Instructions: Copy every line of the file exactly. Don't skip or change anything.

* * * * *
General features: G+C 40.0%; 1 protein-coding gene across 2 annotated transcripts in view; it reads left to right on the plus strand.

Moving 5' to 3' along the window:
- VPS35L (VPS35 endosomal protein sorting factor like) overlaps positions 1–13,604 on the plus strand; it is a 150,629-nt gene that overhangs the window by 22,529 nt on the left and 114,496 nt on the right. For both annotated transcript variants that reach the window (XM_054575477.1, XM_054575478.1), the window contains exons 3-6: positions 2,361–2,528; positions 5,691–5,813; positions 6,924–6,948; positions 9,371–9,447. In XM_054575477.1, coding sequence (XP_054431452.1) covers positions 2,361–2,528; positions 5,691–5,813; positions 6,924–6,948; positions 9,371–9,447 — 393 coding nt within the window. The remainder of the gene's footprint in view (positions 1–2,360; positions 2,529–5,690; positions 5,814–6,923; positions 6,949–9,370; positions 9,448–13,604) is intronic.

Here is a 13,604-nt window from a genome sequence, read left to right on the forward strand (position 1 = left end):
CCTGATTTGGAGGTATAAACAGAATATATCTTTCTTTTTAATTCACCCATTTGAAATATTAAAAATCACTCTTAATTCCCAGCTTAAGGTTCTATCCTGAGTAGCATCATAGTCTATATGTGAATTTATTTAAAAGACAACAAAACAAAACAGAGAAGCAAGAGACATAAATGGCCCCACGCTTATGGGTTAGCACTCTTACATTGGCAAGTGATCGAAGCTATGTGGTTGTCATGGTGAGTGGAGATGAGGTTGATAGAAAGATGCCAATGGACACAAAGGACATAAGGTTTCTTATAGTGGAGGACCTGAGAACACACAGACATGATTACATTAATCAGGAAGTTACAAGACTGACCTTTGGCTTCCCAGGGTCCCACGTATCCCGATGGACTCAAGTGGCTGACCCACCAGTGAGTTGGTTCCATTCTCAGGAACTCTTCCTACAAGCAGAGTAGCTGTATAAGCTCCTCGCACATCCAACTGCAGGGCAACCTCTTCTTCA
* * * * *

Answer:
General features: G+C 40.0%; 1 protein-coding gene across 2 annotated transcripts in view; it reads left to right on the plus strand.

Moving 5' to 3' along the window:
- VPS35L (VPS35 endosomal protein sorting factor like) overlaps positions 1–13,604 on the plus strand; it is a 150,629-nt gene that overhangs the window by 22,529 nt on the left and 114,496 nt on the right. For both annotated transcript variants that reach the window (XM_054575477.1, XM_054575478.1), the window contains exons 3-6: positions 2,361–2,528; positions 5,691–5,813; positions 6,924–6,948; positions 9,371–9,447. In XM_054575477.1, coding sequence (XP_054431452.1) covers positions 2,361–2,528; positions 5,691–5,813; positions 6,924–6,948; positions 9,371–9,447 — 393 coding nt within the window. The remainder of the gene's footprint in view (positions 1–2,360; positions 2,529–5,690; positions 5,814–6,923; positions 6,949–9,370; positions 9,448–13,604) is intronic.

Here is a 13,604-nt window from a genome sequence, read left to right on the forward strand (position 1 = left end):
CCTGATTTGGAGGTATAAACAGAATATATCTTTCTTTTTAATTCACCCATTTGAAATATTAAAAATCACTCTTAATTCCCAGCTTAAGGTTCTATCCTGAGTAGCATCATAGTCTATATGTGAATTTATTTAAAAGACAACAAAACAAAACAGAGAAGCAAGAGACATAAATGGCCCCACGCTTATGGGTTAGCACTCTTACATTGGCAAGTGATCGAAGCTATGTGGTTGTCATGGTGAGTGGAGATGAGGTTGATAGAAAGATGCCAATGGACACAAAGGACATAAGGTTTCTTATAGTGGAGGACCTGAGAACACACAGACATGATTACATTAATCAGGAAGTTACAAGACTGACCTTTGGCTTCCCAGGGTCCCACGTATCCCGATGGACTCAAGTGGCTGACCCACCAGTGAGTTGGTTCCATTCTCAGGAACTCTTCCTACAAGCAGAGTAGCTGTATAAGCTCCTCGCACATCCAACTGCAGGGCAACCTCTTCTTCA